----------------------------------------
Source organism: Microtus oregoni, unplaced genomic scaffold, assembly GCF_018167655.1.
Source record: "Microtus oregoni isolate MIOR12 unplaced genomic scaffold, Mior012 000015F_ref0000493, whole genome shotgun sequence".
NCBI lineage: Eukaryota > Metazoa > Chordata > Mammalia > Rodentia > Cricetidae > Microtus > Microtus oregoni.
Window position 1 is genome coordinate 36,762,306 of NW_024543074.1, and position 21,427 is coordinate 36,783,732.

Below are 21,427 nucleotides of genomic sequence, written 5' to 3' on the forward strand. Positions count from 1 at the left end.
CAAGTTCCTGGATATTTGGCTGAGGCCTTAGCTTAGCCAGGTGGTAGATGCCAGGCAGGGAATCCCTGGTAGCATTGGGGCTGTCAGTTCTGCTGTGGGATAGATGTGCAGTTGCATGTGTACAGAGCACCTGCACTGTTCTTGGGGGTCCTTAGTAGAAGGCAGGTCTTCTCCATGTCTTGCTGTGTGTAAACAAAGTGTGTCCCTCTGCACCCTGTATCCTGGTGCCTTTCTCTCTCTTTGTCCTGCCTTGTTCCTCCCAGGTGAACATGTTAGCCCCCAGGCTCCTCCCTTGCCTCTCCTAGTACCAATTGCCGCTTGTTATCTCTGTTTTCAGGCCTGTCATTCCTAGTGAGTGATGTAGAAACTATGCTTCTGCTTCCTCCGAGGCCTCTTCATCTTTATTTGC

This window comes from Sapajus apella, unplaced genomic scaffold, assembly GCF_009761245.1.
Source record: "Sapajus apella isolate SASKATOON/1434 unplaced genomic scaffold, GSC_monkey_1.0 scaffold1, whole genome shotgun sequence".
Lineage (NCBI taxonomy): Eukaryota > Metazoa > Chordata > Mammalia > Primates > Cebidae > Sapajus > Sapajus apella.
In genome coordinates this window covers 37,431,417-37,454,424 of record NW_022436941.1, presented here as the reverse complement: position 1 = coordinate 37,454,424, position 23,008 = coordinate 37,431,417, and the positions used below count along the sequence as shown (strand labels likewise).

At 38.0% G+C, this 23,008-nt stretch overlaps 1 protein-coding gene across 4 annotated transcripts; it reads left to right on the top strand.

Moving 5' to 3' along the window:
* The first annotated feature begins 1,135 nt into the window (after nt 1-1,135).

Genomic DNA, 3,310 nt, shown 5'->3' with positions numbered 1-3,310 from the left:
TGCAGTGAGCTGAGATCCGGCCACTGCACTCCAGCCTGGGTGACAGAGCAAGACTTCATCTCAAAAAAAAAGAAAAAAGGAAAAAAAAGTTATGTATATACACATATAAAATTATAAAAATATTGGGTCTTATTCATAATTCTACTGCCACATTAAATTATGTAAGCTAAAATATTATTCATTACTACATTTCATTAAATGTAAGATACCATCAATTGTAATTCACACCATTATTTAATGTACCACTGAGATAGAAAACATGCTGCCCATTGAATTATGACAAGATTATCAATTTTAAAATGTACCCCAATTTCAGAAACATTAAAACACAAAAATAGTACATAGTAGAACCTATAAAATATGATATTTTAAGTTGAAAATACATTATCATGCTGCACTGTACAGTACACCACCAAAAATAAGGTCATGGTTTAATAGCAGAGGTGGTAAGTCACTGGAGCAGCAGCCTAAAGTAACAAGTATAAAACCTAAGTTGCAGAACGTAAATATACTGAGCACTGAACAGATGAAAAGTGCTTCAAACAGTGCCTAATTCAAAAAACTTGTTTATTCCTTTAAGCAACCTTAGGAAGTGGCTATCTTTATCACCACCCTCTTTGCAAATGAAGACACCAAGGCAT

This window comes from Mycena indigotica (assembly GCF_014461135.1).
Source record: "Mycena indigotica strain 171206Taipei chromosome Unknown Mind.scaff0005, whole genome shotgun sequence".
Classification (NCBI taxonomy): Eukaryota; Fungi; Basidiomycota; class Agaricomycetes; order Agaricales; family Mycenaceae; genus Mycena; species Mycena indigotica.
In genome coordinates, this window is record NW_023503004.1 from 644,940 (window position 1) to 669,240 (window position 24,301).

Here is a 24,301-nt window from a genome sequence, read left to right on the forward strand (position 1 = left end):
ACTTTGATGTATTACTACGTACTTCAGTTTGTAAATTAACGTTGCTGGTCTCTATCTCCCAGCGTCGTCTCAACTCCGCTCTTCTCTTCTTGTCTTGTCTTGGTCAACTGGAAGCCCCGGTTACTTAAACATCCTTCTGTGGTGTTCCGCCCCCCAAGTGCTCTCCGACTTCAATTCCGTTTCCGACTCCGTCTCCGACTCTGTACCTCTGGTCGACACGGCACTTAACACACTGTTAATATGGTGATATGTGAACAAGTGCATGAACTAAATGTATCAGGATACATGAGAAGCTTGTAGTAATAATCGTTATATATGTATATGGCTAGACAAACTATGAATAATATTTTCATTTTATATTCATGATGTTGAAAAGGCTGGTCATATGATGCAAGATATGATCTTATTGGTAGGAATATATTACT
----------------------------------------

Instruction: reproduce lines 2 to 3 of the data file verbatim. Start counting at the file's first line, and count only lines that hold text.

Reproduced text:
Source record: "Microtus oregoni isolate MIOR12 unplaced genomic scaffold, Mior012 000015F_ref0000493, whole genome shotgun sequence".
NCBI lineage: Eukaryota > Metazoa > Chordata > Mammalia > Rodentia > Cricetidae > Microtus > Microtus oregoni.